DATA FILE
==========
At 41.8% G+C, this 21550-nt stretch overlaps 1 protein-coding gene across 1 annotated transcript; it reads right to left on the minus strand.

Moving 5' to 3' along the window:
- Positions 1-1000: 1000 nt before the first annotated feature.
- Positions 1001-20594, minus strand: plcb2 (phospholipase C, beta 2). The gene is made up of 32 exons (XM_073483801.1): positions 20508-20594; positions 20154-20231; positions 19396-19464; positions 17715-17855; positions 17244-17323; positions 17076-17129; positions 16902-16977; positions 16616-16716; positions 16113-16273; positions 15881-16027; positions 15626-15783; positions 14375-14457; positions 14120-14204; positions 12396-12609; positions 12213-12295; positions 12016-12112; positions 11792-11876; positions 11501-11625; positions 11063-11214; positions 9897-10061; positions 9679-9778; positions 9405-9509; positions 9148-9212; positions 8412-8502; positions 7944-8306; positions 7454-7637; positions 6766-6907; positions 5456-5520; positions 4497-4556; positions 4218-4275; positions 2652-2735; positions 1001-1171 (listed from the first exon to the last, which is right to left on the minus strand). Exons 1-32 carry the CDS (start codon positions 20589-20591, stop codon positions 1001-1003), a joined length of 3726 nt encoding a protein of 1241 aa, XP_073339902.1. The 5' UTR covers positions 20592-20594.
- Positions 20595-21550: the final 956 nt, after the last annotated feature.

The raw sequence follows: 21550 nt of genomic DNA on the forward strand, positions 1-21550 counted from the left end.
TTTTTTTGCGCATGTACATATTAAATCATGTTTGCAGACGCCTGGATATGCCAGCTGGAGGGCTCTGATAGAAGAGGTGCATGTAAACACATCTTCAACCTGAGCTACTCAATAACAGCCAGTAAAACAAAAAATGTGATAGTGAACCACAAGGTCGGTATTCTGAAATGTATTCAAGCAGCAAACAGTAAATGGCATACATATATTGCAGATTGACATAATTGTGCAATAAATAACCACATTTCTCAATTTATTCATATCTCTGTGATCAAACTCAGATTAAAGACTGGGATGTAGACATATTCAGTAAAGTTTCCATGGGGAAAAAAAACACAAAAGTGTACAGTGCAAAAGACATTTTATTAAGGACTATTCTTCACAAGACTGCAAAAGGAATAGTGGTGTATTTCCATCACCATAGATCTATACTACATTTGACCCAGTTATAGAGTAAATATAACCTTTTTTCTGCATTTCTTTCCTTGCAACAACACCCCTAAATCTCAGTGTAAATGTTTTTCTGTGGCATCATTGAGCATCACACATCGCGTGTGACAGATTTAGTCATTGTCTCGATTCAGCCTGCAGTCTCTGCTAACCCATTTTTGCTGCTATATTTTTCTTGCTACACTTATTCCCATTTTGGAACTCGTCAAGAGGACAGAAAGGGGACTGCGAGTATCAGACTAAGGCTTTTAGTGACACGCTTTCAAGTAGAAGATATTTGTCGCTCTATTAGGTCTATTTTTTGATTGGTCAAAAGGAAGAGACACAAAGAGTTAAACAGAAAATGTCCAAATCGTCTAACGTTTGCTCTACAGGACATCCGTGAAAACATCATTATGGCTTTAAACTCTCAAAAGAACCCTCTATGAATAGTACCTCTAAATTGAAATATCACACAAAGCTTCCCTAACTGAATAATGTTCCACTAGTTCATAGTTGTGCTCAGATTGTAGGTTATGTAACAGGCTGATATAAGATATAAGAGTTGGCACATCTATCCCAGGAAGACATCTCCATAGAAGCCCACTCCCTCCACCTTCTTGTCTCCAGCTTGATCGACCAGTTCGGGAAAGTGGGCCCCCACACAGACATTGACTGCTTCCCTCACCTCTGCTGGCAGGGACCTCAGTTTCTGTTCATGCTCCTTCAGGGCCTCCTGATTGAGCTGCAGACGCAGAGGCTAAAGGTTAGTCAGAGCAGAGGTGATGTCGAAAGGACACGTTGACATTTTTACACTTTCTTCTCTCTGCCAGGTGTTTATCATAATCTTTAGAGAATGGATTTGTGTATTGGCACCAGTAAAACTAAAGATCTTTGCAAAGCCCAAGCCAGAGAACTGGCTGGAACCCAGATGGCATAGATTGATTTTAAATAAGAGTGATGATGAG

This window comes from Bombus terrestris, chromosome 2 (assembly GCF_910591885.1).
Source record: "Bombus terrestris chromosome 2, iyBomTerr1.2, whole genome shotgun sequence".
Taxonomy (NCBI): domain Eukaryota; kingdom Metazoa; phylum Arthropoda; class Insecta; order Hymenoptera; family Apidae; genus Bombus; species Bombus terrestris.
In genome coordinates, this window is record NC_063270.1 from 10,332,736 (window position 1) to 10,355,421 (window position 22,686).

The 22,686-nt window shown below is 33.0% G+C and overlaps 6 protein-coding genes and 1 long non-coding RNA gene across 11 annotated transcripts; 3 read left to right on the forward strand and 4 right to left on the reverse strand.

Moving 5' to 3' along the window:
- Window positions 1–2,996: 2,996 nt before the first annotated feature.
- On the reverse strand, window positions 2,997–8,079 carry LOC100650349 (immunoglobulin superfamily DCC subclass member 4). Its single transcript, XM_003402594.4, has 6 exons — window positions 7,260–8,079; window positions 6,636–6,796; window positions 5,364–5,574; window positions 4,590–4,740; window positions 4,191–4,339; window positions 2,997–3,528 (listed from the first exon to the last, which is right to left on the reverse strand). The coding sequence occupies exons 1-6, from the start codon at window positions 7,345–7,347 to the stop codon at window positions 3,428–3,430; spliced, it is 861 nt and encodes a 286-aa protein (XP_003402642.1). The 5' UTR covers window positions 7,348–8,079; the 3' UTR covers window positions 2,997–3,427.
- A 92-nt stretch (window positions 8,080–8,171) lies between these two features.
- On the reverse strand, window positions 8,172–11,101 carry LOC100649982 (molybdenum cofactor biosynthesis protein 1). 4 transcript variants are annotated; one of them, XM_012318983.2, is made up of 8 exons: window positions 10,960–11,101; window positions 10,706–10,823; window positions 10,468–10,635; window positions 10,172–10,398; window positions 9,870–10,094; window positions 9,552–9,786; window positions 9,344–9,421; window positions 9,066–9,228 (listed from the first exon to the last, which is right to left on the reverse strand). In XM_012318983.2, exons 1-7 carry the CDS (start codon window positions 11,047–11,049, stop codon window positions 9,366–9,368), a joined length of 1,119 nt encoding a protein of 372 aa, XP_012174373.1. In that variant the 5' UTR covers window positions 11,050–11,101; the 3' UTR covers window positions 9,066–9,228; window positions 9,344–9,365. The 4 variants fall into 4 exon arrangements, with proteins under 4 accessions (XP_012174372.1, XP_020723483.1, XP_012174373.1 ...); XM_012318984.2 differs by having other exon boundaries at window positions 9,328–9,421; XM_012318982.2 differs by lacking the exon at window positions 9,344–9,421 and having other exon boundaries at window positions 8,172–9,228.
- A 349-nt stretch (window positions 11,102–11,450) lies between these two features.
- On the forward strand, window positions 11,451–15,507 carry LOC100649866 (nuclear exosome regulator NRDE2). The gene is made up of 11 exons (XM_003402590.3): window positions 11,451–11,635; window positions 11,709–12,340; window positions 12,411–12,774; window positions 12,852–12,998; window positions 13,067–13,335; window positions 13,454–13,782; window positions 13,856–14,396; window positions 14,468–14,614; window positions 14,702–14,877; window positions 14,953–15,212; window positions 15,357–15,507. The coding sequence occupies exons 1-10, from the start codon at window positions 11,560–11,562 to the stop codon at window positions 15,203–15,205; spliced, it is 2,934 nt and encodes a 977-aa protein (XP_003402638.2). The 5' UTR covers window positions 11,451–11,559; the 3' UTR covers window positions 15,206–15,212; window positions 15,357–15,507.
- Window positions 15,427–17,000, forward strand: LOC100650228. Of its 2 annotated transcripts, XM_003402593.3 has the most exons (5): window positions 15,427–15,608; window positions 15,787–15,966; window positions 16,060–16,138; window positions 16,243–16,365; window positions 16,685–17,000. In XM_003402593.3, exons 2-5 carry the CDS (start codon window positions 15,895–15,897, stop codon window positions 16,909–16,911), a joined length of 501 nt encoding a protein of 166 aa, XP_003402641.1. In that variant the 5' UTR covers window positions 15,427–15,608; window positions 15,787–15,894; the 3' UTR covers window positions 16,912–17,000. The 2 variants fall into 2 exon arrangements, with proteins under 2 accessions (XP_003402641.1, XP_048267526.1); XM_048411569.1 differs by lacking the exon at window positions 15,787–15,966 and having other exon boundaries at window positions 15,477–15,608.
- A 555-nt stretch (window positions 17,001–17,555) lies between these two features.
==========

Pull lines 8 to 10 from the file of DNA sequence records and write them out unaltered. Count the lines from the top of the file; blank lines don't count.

This window comes from Bombus terrestris, chromosome 2 (assembly GCF_910591885.1).
Source record: "Bombus terrestris chromosome 2, iyBomTerr1.2, whole genome shotgun sequence".
Taxonomy (NCBI): domain Eukaryota; kingdom Metazoa; phylum Arthropoda; class Insecta; order Hymenoptera; family Apidae; genus Bombus; species Bombus terrestris.